Tragedy and heartache shaped Abubakar Sissoko’s path to the top of university sports


Aboubacar Sissoko would have wanted nothing more than to celebrate with his mother, Yacine Coulibaly, after learning that he had won the 2020 Lieutenant Governor’s Sport Award as U Sports athlete last week.

She was the one who encouraged him to stick to football after he tried to jump to the professionals, but was cut down by the Canadian Premier League last year.

He recalls that he was demoralized when he was released, but her support convinced him to return to the University of Montreal to earn a degree and play one more year for carbines.

“She came to all my games,” Sissoko said.

“She took care of me. I can say that because of her today I am here. ”

But a conversation with his mother was impossible, because she died suddenly on May 1, when she was only 57 years old.

“It’s a tragedy, but it’s a life,” Sissoko said.

He says the doctors told him that her death was due to natural causes, and not due to COVID-19.

Sissoko, 24, already knew what it was like to lose a parent; his father also suddenly died eight years ago. Like his mother, he was only 57 years old at the time of his death.

Sissoko’s father was a diplomat from Mali and worked in aviation. He emigrated with his family to Montreal from Africa in 2006, when Abubakar was nine years old.

Brush with death

While the path to success for any athlete is rarely straight, Sissoko has experienced more difficulties than an ordinary person trying to become a professional footballer.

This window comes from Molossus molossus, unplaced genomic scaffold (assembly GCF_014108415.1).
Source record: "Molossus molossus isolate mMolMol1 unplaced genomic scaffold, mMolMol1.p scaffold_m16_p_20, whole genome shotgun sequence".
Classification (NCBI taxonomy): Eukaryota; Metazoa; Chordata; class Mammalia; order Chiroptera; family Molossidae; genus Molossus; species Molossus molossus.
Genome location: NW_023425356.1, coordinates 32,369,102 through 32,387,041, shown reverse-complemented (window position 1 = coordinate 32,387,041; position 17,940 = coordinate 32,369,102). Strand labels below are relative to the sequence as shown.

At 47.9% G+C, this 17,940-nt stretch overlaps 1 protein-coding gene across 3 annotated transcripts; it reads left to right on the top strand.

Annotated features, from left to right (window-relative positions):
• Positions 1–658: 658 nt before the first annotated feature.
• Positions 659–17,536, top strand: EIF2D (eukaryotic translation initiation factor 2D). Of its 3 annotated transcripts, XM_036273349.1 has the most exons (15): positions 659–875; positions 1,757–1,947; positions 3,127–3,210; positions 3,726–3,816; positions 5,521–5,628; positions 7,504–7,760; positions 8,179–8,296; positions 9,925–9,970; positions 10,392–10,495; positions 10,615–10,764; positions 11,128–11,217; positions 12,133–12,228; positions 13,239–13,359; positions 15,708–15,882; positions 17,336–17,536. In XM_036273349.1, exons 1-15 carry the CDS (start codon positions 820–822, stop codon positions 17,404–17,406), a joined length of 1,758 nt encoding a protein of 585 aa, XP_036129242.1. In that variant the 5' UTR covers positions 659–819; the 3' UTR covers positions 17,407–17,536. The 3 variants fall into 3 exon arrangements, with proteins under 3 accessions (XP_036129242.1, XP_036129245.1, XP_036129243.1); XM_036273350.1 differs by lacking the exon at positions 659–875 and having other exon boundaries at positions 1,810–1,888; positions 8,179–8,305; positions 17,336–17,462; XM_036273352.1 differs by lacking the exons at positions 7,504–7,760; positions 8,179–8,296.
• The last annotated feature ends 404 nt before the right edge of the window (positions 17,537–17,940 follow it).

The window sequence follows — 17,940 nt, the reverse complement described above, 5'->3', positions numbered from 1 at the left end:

Abubacar Sissoko is the first man from the University of Montreal to win the Athlete of the Year Award. (James Hajar / Montreal Carabins)

In addition to losing both parents before age 25, he also had his own death from death when he was a teenager.

In 2014, after playing a tournament with the national team of Mali, where they qualified for the U20 World Cup, he returned to Canada, fell ill with malaria and fell into a coma.

“I was with my brother in his car, I got out of the car, and it was a“ boom ”- it happened. Three days later, I woke up in a hospital, ”Sissoko said.

He says that the experience of lying in a hospital bed after he woke up from a coma changed him.

“After that, I was a new person. I enjoy my life, I am happy to be in good shape and not get sick. Being in the hospital was very difficult. This experience helped me get better, ”he said.

“I survived.”

Another shot at the pros

Sissoko recently had a trial of the Vancouver Whitecaps of the MLS, but this spring he was released after collecting. Now he’s back in the CPL with Halifax Wanderers, where he hopes to have a breakout season as a rookie.

There are several Montreal players on the list of wanderers, such as striker Omar Kraim, who had been Sissoko’s mate with carbines for months, and he says he made it easier to go to Halifax.

“This is a good team spirit. We are all brothers, ”said Sissoko.

But no matter what happens to Sissoko on a professional level, his place in history textbooks at the University of Montreal is defined.

Having won the highest U Sports award, he became the first athlete from the school to receive a prize and the third overall after volleyball players Letizia Chualac, who won in 2008, and Marie-Alex Belanger, who won in 2018.

“To be honest, yes, I’m surprised. If you told me 10 or five years ago, I would have won that I would not believe you, ”Sissoko said.



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